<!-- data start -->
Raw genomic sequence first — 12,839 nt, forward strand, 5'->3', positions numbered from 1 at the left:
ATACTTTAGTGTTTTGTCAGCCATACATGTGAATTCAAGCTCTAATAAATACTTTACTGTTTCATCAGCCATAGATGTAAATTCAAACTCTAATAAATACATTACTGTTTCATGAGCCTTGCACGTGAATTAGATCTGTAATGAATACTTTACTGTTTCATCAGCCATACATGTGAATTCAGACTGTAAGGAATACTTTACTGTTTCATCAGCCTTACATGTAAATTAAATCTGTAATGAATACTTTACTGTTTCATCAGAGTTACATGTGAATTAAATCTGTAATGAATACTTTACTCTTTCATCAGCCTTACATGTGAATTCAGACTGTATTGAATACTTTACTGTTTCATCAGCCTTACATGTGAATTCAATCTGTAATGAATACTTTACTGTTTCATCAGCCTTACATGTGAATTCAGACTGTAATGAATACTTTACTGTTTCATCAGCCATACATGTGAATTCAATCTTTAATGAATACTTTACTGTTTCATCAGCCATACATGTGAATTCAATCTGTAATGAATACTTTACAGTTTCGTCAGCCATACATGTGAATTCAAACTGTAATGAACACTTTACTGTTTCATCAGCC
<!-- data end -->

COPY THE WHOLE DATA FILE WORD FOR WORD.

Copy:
Raw genomic sequence first — 12,839 nt, forward strand, 5'->3', positions numbered from 1 at the left:
ATACTTTAGTGTTTTGTCAGCCATACATGTGAATTCAAGCTCTAATAAATACTTTACTGTTTCATCAGCCATAGATGTAAATTCAAACTCTAATAAATACATTACTGTTTCATGAGCCTTGCACGTGAATTAGATCTGTAATGAATACTTTACTGTTTCATCAGCCATACATGTGAATTCAGACTGTAAGGAATACTTTACTGTTTCATCAGCCTTACATGTAAATTAAATCTGTAATGAATACTTTACTGTTTCATCAGAGTTACATGTGAATTAAATCTGTAATGAATACTTTACTCTTTCATCAGCCTTACATGTGAATTCAGACTGTATTGAATACTTTACTGTTTCATCAGCCTTACATGTGAATTCAATCTGTAATGAATACTTTACTGTTTCATCAGCCTTACATGTGAATTCAGACTGTAATGAATACTTTACTGTTTCATCAGCCATACATGTGAATTCAATCTTTAATGAATACTTTACTGTTTCATCAGCCATACATGTGAATTCAATCTGTAATGAATACTTTACAGTTTCGTCAGCCATACATGTGAATTCAAACTGTAATGAACACTTTACTGTTTCATCAGCC